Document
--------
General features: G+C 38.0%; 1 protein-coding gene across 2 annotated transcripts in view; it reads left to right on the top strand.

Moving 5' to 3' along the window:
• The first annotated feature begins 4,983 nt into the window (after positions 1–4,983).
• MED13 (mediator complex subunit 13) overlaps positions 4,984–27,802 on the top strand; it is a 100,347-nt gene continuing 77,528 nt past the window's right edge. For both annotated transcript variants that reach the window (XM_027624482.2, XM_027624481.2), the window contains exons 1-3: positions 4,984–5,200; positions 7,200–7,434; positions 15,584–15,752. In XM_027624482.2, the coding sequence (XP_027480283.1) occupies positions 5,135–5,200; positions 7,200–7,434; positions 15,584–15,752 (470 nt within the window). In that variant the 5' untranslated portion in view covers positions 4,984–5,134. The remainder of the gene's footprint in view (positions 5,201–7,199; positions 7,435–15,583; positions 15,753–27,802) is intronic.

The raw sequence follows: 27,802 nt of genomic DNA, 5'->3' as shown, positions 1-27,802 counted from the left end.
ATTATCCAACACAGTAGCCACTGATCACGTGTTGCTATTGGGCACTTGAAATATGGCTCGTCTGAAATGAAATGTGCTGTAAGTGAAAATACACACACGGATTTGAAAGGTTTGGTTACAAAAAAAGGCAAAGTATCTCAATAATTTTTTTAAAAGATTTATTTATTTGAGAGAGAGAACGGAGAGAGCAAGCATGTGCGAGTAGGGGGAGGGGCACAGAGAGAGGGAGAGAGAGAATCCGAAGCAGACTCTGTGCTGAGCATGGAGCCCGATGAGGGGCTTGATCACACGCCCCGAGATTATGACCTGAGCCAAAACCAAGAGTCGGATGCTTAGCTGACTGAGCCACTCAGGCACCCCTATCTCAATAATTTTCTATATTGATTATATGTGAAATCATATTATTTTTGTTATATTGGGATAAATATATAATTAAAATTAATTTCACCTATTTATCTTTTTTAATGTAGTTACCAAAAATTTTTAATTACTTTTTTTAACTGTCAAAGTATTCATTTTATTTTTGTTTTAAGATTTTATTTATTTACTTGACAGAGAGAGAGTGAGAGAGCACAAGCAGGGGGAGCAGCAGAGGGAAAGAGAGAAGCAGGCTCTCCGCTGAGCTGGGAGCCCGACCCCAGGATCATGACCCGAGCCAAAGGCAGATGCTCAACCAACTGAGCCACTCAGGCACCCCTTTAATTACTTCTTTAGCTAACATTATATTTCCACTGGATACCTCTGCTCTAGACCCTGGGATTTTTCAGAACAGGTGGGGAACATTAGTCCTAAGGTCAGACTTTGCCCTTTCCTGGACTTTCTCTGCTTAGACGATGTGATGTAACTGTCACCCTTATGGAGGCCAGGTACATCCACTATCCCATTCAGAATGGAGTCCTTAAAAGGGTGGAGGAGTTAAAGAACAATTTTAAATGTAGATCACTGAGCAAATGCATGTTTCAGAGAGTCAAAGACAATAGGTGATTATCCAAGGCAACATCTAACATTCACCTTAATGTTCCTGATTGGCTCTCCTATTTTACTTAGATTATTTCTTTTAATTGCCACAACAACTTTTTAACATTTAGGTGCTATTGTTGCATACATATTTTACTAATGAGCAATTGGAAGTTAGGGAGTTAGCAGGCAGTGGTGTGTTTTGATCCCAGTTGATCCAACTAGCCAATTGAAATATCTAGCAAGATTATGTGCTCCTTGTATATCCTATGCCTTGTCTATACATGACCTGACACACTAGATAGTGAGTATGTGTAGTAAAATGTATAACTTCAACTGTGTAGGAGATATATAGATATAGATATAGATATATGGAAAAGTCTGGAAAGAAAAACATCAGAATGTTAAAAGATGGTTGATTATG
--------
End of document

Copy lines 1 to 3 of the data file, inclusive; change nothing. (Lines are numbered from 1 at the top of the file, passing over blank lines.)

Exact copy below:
General features: G+C 38.0%; 1 protein-coding gene across 2 annotated transcripts in view; it reads left to right on the top strand.

Moving 5' to 3' along the window:
• The first annotated feature begins 4,983 nt into the window (after positions 1–4,983).